This is my first post and would be grateful if someone could advise me.
I am from England and thinking of marrying my long term girlfriend who is Thai.
After marriage we will live in Thailand.
The question i would like to ask is if i die will my Thai wife get a widows pension from England, even if she does not come to live in England and if the answer is yes what would i have to do to make sure she does.


Regards
bazkashmir
My point is/was no matter what kind of pension, usually married after retirement the widow is not granted.
From above post perhaps others can conclude if bazkashmir is already retired or not, I can not.
Also I can not conclude if he build-up a pension via his work.
Yes i have build up a pension via my work i was working for 30 years with same company and took early retirement due to health reasons,i have not yet reached state pension age.

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Post by bazkashmir » March 11, 2012, 3:22 pm

My inquiry was about the government pension. Thank you to everybody for your replies.

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Post by harmonyudon » March 23, 2012, 11:58 pm

@Tafia & kumphawapi
I took the freedom to contact the administrator of the UK- Civil Service Pensions.

_____________________________________________________________________________________________________
Good morning George

The exact wording of the scheme rules defining an eligible widow is as below:

4.4 (i) In the case of a civil servant who retires before 6 April 1978, an eligible widow is a woman to whom he was married at the time of his death, and who was not living with a man as his wife; if he dies while no longer a civil servant, she must also have been married to him at some time while he was a civil servant.
(ii) In the case of a civil servant who retires or is due to retire on or after 6 April 1978, an eligible widow is a woman to whom he was married at the time of his death, whether or not the marriage took place while he was a civil servant.

Consequently, providing he is legally married at the time of his death, a widow's pension would be payable. as mentioned however, this is based only on service after 6.4.1978, so if for example, he left Civil Service employment on 30.4.1978, less than one month's service, the widow's pension would be very small, possibly less than one pound each month.

The pension is payable for as long as the widow remains unmarried & not living with another man as 'commonlaw' man & wife.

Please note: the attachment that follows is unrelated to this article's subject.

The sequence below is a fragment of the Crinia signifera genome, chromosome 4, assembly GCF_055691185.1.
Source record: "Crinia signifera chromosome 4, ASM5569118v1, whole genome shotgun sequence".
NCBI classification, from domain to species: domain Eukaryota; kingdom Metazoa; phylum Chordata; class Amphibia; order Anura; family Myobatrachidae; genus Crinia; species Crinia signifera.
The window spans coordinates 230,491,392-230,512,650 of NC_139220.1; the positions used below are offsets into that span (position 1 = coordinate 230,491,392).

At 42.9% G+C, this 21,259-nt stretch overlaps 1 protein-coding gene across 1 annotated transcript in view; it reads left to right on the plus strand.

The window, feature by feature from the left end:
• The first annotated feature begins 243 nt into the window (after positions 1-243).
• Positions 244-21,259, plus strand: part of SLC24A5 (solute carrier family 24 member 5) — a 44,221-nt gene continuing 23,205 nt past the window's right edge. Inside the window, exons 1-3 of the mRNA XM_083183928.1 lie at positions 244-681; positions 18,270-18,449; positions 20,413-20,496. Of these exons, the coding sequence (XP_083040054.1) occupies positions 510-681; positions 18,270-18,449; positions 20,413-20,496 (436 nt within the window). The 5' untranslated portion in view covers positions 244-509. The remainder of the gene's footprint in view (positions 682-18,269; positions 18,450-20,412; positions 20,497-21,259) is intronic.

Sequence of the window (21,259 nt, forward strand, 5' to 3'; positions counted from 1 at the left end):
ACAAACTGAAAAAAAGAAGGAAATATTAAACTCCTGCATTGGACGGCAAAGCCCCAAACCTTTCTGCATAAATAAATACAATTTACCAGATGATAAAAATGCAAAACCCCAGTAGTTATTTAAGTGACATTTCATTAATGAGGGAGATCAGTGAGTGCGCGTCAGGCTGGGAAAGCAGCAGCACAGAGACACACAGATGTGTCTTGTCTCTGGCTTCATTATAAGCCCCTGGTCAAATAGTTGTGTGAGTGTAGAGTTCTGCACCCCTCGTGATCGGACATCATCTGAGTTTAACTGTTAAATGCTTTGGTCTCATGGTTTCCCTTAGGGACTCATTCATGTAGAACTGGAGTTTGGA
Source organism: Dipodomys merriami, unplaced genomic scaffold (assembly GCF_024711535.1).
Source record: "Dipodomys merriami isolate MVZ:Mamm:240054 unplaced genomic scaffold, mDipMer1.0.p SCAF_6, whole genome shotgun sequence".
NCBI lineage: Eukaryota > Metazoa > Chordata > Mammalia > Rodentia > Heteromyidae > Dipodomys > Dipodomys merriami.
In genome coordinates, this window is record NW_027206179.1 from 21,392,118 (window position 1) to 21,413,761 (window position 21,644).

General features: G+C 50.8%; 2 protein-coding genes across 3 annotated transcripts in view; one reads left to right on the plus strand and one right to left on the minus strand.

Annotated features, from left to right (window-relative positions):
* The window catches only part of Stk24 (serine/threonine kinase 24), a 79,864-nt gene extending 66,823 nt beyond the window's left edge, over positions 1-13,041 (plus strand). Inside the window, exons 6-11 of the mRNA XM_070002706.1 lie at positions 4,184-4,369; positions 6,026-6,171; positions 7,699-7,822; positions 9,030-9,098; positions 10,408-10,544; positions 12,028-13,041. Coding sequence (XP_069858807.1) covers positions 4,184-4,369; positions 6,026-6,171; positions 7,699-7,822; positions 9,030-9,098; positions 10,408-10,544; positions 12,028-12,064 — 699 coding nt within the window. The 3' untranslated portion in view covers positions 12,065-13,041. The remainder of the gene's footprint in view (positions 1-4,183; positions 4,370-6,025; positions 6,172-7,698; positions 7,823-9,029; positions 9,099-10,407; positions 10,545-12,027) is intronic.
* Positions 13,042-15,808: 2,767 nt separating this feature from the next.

If you have any further queries, please contact us again.

Regards


Glynn Oliver
Senior Pension Administrator
Awards Team
Capita Civil Service Pensions
PO Box 215
Darlington
DL3 9GT

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Post by BobHelm » March 24, 2012, 8:50 am

So Tafia was absolutely correct then George. (Rather as I expected, knowing him.. :D )

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Post by harmonyudon » March 24, 2012, 10:36 am

Advice to all single or devorced civil servants retieree's on their death bead would be:

Legally marry a (young) woman :D :D

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Post by Tafia » March 24, 2012, 11:47 am

harmonyudon wrote:Advice to all single or devorced civil servants retieree's on their death bead would be:

Legally marry a (young) woman :D :D
Now there may be a rule about that, as it doesn't affect me I've never looked into it but anyone who it may affect should check first.

By the way the widows pension increases in value by way of index linking exactly the same as my pension does.
The April rise is calculated by the previous Sept CPI as is the CC & State Pension. This year it is 5.2%
God Bless the Civil Service. \:D/ :-" \:D/

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Post by harmonyudon » March 24, 2012, 12:39 pm

@Tafia,
I'ts still for me hard to beleive but above is the answer of this mail:

_________________________________________________________________________________________________
Dear Glynn,
Thanks for your reply. Your pension scheme is amazing.
If a member marries or re-marries after retirement, a reduced widow's pension would still be payable,
based only on service after 6 April 1978.
One more question please:
Also when he legally marry on his death bead in for example Thailand with a young thai bride??
Is the reduced widow's pension a life-time pension??


George

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Post by BobHelm » March 24, 2012, 1:01 pm

The important thing that the pension administrator does not mention, that Tafia hints at, is how much the widows pension would be.
If married before the pension was taken then it normally is 50% of the employees pension. However most schemes usually have 'age related' clause even then. So if, for example you are 60 & marry a 25 year old then she will never be in the position of getting anything like a 50% pension even if you are still working at the time.
Marriage when in receipt of a pension almost universally applies an age versus percentage calculation.
Hence the 25 year old widow may well get a lifetime pension but the amount received could be so minuscule as to be meaningless.